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the sleeping boy; and, to her surprise, the only answer made to her communication respecting the child was: "Well, he must stay where he is till to-morrow, at least. It is too late to return to Duncan this afternoon."

For two hours Freddy slept peacefully, and woke with his peculiar crowing laugh, just as the late dinner came upon the table. Mr. Mowley, to his own astonishment, took him in his arms, and gave him his watch, delighted to see how tenderly he held it.

"Let me take him now, sir; dinner is ready," said the smiling housekeeper.

Crash! The watch was hurled across the room; and, coming in contact with the small mantel clock, struck that against a mirror, a piece of which knocked over an expensive glass vase, while Freddy laughed alond at the noise all this destruction occasioned.

Mrs. White trembled; but Mr. Moseley said: "My fault for giving him the watch." And sat down to dine.

"What do you give the boy, Mrs. White?"

"I am sure I don't know. Soft things, I guess; he's got no teeth; I never fed a baby in my life."

"Take care; he '11 grab that knife."

This weapon removed, Freddy made a dash at a tumbler, succeeded in upsetting that down into his bosom, and began to scream.

"Give him something to eat," roared the old gentleman. "Here's some mashed potatoes; they 're soft."

The baby was hungry, and a mouthful of food quieted him.

"He must like it; see how he eats," said Mrs. White, as she gave the child spoonful after spoonful of the white, soft food.

"Here's some soft bread with gravy on it; try that," said Mr. Moseley.

Baby made a hearty meal. All the soft food on the table was tried, and met with his approbation. Squash succeeded potatoes and bread dipped in gravy, and some strawberries mashed in cream and sugar completed the repast.

A crowing, romping evening with his two old friends, and at about nine o'clock Master Freddy fell asleep, and was laid in his clothes on the housekeeper's bed. An hour later the whole household retired, and still the baby slept.

It was near midnight when Mrs. White was awakened by the crying of the child beside her. At first she was bewildered by the sound, but after a moment she recollected the little stranger, and began to pat and soothe it. All in vain; the cry was one of pain, and, after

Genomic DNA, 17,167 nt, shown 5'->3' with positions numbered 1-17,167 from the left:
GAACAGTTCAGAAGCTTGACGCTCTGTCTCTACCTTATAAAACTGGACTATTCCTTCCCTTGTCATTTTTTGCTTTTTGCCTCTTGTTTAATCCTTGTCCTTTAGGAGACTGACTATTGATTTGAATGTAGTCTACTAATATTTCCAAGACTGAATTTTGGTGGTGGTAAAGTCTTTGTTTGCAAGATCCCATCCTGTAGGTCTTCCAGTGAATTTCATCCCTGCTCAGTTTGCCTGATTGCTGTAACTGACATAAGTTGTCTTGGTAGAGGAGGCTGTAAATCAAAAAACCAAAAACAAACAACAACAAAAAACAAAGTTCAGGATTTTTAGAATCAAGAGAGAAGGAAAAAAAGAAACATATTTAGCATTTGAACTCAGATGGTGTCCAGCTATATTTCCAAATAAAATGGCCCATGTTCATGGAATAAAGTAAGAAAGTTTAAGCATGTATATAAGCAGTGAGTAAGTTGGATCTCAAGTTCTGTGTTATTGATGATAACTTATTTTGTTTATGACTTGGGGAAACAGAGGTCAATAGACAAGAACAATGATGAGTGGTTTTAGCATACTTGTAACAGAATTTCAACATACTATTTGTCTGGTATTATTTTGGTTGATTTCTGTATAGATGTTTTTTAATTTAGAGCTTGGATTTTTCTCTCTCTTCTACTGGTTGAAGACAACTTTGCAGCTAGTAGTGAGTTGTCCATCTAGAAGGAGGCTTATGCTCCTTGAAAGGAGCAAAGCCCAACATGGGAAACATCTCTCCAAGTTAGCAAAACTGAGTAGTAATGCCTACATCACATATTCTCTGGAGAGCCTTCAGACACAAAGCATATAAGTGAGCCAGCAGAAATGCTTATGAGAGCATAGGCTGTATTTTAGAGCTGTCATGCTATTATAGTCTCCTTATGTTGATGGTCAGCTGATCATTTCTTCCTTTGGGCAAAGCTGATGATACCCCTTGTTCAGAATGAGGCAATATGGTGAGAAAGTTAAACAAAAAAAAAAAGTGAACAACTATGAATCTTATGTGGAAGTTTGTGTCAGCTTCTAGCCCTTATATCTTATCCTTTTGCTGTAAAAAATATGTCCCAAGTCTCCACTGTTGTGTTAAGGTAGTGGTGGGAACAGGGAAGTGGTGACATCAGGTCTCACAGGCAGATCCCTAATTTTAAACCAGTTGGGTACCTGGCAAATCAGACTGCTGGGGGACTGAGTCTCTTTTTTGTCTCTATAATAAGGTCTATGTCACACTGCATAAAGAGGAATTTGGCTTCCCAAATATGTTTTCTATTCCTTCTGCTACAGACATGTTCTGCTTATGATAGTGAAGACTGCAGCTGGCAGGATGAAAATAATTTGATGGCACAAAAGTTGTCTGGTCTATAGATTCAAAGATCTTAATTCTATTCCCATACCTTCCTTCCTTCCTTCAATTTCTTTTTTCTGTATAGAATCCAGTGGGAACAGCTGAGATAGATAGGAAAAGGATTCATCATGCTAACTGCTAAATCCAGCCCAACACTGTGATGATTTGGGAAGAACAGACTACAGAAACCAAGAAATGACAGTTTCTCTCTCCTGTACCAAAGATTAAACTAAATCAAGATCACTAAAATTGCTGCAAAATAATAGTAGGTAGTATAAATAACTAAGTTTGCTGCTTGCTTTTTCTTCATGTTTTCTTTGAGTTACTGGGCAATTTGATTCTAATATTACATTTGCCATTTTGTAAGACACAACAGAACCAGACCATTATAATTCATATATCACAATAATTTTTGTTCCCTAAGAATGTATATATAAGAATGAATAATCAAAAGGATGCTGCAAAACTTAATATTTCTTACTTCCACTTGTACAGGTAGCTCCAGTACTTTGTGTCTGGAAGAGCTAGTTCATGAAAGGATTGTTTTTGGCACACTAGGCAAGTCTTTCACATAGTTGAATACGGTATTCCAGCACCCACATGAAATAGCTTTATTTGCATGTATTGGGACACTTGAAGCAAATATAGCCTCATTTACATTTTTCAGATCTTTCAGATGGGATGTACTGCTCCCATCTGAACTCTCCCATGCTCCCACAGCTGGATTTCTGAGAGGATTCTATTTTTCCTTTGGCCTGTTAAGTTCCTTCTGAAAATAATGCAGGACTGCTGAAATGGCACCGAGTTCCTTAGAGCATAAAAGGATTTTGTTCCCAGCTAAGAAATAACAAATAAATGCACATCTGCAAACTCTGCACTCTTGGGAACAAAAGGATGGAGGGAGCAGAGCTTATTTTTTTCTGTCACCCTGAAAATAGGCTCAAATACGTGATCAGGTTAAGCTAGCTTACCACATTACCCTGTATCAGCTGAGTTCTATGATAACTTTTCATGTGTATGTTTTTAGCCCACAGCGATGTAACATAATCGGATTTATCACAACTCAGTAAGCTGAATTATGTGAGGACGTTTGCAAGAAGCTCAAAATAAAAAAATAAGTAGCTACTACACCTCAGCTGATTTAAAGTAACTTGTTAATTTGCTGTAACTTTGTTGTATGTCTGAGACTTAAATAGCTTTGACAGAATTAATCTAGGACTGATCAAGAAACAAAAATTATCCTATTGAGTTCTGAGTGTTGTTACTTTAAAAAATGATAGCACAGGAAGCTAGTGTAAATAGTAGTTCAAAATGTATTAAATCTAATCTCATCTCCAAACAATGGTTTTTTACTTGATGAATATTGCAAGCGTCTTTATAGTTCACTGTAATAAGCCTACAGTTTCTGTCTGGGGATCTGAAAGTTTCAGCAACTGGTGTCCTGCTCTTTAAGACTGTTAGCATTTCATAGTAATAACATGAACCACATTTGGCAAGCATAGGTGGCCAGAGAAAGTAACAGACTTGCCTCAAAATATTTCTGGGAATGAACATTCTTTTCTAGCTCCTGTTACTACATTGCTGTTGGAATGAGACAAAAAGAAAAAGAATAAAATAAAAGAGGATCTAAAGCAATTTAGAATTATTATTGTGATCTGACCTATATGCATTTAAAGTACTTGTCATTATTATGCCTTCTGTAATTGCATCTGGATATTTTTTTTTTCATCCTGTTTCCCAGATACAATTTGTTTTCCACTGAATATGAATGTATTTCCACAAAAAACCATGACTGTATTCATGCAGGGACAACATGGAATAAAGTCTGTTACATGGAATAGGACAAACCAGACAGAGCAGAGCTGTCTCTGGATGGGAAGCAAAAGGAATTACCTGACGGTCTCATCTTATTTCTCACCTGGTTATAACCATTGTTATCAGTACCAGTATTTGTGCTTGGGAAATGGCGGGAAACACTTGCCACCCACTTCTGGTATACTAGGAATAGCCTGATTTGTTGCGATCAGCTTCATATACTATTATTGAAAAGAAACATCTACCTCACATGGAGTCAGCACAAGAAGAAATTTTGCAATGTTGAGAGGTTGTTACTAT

some minutes passed in a futile attempt to quiet him, Mrs. White rose, and lighted a lamp, drew on a wrapper and pair of slippers, and took the baby in her arms. Some instinct told her that this was a cry, not of fretfulness, but of pain. The poor child's hands were hot and his face flushed, while his screams of agony were varied by moans that went straight to his new nurse's heart. She had no idea what to do. She shrank from the thought of awaking Mr. Moseley, and then she doubted if he knew anything about the matter himself. Meantime, while she was walking up and down, trying in vain to still the baby, the old bachelor was dressing himself, after tossing about, endeavoring not to hear the yells in the housekeeper's room.

"What's the matter? Gracious, what a row!" followed his thundering knock at Mrs. White's door.

"Come in! Oh, sir, the poor baby's sick I I'm sure he's got the croup, or the measles, or some of those things babies have."

'" Sick! nonsense! he screams like a young hyena! Most likely he's hungry again!"

"Seems to me babies do eat in the night. They do; I remember hearing, now, and they give them a drink of milk!"

"Is there any milk in the house?"

"Yes, in the cellar. If you will take him, I'11 get some."

"No; you keep him," said the gentleman, shrinking back; "I '11 go for it."

But baby positively refused to drink the milk; the improper food he had already taken was torturing the poor fellow, who writhed and screamed with pain.

Mrs. White walked him till she was ready to drop; then she rocked him, trotted, petted, and scolded. All useless; pain conquered all her blandishments and threats, and baby screamed on. Then the old gentleman tried his skill, until, wearied out, he tossed Master Fred on the bed with an impatient—" There! scream it out, you little imp!"

And baby obeyed! Shriek followed shriek, moan came after moan, yells were piled up, each one more intensly shrill than the last, till Nature came to aid baby, and he threw the improper mess from his poor little stomach upon Mrs. White's snowy counterpane. The vomiting eased him, and, tired out, he slept soundly.

Morning found the old gentleman cross and the old lady crosser over their broken rest, and they came to breakfast with savage glances at the innocent cause of their trouble. All his merriment was gone; he was only a pale, fretful baby, and his moaning cry was only an aggravation of his former inj urious conduct.

"Mrs. White, we have got rid of that baby!" cried the old gentleman, gleefully; and from the newspaper read aloud Mr. Lawson's advertisement. "Order the carriage, and drive over immediately after breakfast. I don't want him in the house another night!"

Mrs. White shuddered at the idea, and ordered the carriage.

"There's a woman at the door who has been asleep in the barn on. the open lot over the way, asking for a piece of bread," said William, opening the door of the dining-room. "She's got red hair and a blue shawl, maim, and I thought—"

Mrs. White was gone. There at the door stood the cause of all her misery, Keezy, poor Keezy, who had wandered to the old barn, and now, faint with hunger, stood begging a bit of bread. One rapturous cry, and she was at Mrs. White's feet, and ten minutes later the whole party were on their way to Towerdale.

My pen cannot paint the parents' joy when their treasure was once more safely in their home. Keezy was forgiven; and Mr. Moseley never made but one remark about it; he said: "Mrs. White, the next time you go to a parade don't offer to hold a baby."